Low Payouts Forcing Professional Tekken Players to Jump Ship

The world of esports is still in its relatively early days as most games don’t have the stable full-time gigs to support most professionals. Such is the case with Tekken 7, a critically acclaimed fighting game with a steady stream of DLC and plenty of fan support. Although this fan support hasn’t translated into the Tekken 7 esports prize pool, which was cut in half in 2018.

Several top players are considering leaving the game because of this downsizing. The main event of contention centers around the Tekken World Tour. In 2017, first place granted the winner $15,000. That number dropped to $7,500 in 2018. This is despite an increase in viewership this year as well as more people entering the tournament in general. Top players travel from place to place in order to compete and qualify for the event, and the $7,500 prize in 2018 might not even cover those expenses.

Even when looking at last year’s top prize, Tekken is small potatoes compared to some of the other heavy hitters in the genre. Street Fighter V pays out $120,000 to its top winner at the Capcom Pro Tour, a number supported by numerous sponsorship deals, in-game advertisements, and ongoing DLC sales. Mortal Kombat X and Injustice 2 also both had DLC in each game that went to each game’s respective tournament prize pools.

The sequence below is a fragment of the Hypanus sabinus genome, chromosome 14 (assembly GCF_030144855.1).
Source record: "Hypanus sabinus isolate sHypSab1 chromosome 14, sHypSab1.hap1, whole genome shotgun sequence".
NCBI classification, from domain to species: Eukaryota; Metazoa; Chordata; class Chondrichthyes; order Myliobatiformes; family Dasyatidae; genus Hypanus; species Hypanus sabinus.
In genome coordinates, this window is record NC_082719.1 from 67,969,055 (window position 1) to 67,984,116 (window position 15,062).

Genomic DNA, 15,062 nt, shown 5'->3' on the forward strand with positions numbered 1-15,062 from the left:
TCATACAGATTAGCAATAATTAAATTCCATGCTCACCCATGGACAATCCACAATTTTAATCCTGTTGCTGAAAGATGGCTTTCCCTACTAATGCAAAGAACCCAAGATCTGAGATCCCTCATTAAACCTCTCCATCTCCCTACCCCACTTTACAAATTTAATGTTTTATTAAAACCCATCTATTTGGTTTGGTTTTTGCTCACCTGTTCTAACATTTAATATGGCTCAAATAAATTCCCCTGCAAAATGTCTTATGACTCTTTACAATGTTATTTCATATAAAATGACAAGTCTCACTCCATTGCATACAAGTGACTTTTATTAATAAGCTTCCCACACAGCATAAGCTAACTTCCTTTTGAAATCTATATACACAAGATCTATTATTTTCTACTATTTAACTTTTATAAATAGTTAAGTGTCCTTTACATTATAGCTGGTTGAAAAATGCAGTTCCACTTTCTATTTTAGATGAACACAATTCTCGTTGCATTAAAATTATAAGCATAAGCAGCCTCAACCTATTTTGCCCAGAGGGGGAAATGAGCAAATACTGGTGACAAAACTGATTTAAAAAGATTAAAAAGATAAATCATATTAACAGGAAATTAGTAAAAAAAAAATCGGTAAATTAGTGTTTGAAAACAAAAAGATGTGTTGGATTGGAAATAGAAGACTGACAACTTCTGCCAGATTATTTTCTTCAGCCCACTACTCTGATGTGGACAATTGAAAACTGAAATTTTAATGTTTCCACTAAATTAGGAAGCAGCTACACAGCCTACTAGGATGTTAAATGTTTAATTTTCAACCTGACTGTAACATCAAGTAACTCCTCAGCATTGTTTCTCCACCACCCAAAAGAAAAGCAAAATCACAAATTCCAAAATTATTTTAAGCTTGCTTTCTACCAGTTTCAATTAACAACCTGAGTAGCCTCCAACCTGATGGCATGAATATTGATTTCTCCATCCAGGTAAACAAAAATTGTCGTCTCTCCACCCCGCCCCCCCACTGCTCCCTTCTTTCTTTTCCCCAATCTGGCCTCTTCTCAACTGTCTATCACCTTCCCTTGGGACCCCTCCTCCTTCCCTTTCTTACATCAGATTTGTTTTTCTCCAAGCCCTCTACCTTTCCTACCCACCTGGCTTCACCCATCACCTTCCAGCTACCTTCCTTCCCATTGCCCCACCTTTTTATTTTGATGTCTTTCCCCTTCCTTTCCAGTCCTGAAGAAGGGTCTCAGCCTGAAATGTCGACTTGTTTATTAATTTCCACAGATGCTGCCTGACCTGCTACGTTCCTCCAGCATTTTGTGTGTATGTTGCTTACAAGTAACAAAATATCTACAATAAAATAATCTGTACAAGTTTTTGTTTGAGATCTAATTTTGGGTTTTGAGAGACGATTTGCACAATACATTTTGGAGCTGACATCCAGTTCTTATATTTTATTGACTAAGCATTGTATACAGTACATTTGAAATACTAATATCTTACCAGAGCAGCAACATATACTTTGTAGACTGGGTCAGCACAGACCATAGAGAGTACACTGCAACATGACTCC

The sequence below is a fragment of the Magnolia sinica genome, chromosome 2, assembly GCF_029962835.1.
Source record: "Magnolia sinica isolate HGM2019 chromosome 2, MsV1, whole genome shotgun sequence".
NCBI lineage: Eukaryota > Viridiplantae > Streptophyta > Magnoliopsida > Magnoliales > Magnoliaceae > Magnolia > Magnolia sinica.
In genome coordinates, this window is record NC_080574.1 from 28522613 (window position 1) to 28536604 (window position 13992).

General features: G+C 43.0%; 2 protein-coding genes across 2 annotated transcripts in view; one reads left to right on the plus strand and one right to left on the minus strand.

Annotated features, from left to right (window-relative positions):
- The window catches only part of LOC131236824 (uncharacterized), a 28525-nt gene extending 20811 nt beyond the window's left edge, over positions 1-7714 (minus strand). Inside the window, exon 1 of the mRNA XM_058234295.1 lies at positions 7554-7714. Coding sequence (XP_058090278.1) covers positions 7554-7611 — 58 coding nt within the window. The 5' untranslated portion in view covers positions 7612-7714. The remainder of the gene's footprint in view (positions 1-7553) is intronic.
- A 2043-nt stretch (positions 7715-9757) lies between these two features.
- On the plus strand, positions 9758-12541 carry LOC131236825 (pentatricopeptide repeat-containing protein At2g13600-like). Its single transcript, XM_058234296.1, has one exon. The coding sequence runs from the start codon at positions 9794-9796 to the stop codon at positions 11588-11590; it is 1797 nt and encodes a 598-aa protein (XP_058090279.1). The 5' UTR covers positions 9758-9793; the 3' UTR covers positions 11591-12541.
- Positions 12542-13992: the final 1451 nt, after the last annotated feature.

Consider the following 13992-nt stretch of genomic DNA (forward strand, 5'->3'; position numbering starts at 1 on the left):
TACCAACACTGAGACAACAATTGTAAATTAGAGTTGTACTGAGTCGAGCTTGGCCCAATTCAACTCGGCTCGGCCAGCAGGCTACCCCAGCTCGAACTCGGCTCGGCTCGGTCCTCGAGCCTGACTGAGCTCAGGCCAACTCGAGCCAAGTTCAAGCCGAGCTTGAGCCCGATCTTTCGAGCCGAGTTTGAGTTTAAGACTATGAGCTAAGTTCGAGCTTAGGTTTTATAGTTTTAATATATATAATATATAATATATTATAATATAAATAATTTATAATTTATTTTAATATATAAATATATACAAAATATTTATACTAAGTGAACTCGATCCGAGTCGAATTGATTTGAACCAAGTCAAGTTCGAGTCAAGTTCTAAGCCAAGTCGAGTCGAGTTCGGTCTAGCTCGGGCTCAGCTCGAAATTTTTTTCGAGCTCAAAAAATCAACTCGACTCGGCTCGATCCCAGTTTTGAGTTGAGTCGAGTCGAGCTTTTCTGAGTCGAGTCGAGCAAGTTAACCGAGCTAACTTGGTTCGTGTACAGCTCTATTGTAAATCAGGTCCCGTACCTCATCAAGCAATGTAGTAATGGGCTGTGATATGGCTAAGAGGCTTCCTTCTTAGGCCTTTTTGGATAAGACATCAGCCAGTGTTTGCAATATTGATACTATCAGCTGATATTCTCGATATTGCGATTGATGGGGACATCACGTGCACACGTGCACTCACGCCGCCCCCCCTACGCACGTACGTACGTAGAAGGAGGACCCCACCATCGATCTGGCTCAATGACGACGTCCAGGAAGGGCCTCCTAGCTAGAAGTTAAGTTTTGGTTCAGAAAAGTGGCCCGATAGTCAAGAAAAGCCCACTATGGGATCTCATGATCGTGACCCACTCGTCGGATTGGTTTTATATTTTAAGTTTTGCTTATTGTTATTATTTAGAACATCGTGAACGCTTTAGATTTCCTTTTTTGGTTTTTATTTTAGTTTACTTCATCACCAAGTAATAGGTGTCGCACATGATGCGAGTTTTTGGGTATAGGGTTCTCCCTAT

Tekken 7‘s DLC efforts have been slow going compared to Capcom’s franchise. Outside of a pair of season passes and some ongoing character announcements, the game has been silent, and there’s no indication that the money generated from this DLC is going towards esports. Fans of the game have suggested that retro costumes or other in-game fundraising efforts could make the tournament scene more viable. While a Tekken World Tour has been announced for 2019, there’s no telling if it will be able to keep up the momentum of Tekken esports with a shrinking roster of willing participants.